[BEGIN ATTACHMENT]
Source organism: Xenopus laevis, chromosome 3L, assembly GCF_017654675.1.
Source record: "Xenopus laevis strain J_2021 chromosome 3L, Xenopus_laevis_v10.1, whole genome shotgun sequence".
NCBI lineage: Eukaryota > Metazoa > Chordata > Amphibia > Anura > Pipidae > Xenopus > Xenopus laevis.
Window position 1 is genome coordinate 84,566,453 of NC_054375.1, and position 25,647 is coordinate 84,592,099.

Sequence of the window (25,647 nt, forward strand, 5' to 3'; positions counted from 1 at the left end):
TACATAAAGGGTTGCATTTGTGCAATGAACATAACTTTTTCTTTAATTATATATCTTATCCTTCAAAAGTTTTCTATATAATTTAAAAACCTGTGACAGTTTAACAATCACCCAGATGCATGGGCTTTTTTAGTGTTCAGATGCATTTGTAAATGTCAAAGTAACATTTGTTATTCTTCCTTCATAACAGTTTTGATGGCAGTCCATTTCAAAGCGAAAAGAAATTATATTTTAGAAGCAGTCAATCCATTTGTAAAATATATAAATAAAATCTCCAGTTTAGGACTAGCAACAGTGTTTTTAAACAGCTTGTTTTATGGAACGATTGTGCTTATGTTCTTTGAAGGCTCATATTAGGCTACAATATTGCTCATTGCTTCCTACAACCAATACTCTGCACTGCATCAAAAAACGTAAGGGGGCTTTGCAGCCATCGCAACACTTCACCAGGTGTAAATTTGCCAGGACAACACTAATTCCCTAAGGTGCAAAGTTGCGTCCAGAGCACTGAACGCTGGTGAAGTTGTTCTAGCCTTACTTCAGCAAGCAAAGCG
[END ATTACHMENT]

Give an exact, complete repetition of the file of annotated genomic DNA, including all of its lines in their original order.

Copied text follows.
Source organism: Xenopus laevis, chromosome 3L, assembly GCF_017654675.1.
Source record: "Xenopus laevis strain J_2021 chromosome 3L, Xenopus_laevis_v10.1, whole genome shotgun sequence".
NCBI lineage: Eukaryota > Metazoa > Chordata > Amphibia > Anura > Pipidae > Xenopus > Xenopus laevis.
Window position 1 is genome coordinate 84,566,453 of NC_054375.1, and position 25,647 is coordinate 84,592,099.

Sequence of the window (25,647 nt, forward strand, 5' to 3'; positions counted from 1 at the left end):
TACATAAAGGGTTGCATTTGTGCAATGAACATAACTTTTTCTTTAATTATATATCTTATCCTTCAAAAGTTTTCTATATAATTTAAAAACCTGTGACAGTTTAACAATCACCCAGATGCATGGGCTTTTTTAGTGTTCAGATGCATTTGTAAATGTCAAAGTAACATTTGTTATTCTTCCTTCATAACAGTTTTGATGGCAGTCCATTTCAAAGCGAAAAGAAATTATATTTTAGAAGCAGTCAATCCATTTGTAAAATATATAAATAAAATCTCCAGTTTAGGACTAGCAACAGTGTTTTTAAACAGCTTGTTTTATGGAACGATTGTGCTTATGTTCTTTGAAGGCTCATATTAGGCTACAATATTGCTCATTGCTTCCTACAACCAATACTCTGCACTGCATCAAAAAACGTAAGGGGGCTTTGCAGCCATCGCAACACTTCACCAGGTGTAAATTTGCCAGGACAACACTAATTCCCTAAGGTGCAAAGTTGCGTCCAGAGCACTGAACGCTGGTGAAGTTGTTCTAGCCTTACTTCAGCAAGCAAAGCG